[Ed. – The Russian policy is to be able to hold the U.S. at risk with nuclear missiles. Period. If given the choice between a genuinely denuclearized world, and a world in which Russia can point nuclear missiles at the U.S., the Russians would choose the latter. That’s why, no matter what, they will always depict U.S. missile defenses as damaging to Russian security, and destabilizing in general. Kelly didn’t help facilitate dialogue on this by bring 9/11 into it. Putin is right; 9/11 had nothing to do with the U.S. and NATO wanting to improve missile defenses in Europe. From first to last, this was a silly conversation. Housewives would have done better.]
Discussing at length one of the biggest irritants in bilateral relations since the turn of the century, Putin dismissed Washington’s consistently-stated assertion that the BMD architecture being rolled out in Europe was designed to protect against missile attack from rogue states like Iran, not against the Russian nuclear arsenal. …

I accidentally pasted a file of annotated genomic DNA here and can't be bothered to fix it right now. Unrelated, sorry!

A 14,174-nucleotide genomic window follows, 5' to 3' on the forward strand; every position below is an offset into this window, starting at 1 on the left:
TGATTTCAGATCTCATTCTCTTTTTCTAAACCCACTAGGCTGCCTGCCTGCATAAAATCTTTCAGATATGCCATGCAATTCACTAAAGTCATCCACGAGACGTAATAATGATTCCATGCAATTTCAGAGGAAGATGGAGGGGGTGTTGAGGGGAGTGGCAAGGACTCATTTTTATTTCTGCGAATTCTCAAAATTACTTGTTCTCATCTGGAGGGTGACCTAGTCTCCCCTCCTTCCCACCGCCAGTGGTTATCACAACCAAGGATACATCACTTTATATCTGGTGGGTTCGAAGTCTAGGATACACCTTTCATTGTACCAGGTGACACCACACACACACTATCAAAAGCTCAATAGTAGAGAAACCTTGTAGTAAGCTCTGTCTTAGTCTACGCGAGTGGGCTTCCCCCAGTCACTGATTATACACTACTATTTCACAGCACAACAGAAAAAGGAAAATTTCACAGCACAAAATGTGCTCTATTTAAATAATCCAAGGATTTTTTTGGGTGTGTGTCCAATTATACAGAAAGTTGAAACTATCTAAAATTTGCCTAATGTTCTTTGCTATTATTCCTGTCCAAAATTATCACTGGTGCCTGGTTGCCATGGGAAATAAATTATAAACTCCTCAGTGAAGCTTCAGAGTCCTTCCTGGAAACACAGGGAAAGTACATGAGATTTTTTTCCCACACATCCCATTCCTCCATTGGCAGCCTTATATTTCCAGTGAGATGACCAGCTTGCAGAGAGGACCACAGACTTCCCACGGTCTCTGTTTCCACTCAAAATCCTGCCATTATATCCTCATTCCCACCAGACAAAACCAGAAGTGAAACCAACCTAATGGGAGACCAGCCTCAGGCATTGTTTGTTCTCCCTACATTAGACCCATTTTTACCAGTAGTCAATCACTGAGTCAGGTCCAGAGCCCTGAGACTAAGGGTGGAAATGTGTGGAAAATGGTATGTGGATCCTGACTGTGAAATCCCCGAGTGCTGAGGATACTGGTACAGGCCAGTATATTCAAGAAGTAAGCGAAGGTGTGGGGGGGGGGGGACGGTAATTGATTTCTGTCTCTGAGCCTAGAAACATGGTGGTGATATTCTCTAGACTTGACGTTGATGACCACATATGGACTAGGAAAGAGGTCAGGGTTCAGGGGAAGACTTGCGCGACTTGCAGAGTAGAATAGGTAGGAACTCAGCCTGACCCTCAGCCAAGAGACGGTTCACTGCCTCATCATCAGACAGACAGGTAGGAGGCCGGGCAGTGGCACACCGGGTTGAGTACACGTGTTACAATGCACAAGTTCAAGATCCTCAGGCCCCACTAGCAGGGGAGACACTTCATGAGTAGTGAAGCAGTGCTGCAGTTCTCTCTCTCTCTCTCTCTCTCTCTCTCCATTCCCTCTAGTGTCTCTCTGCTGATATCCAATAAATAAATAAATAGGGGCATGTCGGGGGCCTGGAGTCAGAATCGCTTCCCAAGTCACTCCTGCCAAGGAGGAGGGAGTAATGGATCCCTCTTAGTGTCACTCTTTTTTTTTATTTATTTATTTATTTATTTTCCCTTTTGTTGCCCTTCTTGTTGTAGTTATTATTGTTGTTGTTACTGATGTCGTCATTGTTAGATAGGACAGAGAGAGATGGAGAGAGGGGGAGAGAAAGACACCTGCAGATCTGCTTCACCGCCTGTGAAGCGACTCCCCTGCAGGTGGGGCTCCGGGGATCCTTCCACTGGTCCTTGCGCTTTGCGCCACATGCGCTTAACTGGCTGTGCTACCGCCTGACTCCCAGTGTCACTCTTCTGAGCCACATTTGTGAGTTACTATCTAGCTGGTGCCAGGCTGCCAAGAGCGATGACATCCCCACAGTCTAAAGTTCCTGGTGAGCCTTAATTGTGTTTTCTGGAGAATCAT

Kelly noted that the U.S. withdrew from the 1972 Anti-Ballistic Missile (ABM) Treaty – the step that paved the way for the proposals to develop a BMD shield in Europe – just months after al-Qaeda attacked the U.S. on September 11, 2001.
“It was in the wake of 9/11, just to make it clear,” she interjected, adding that “the United States was reassessing its security posture in the world for good reason, wouldn’t you admit?”
“No, not for good reason,” Putin replied.
“This is complete nonsense, because the missile defense system protects from the kind of ballistic missiles that no terrorists have in their arsenal,” he said. “This is an explanation for the housewives watching your program.”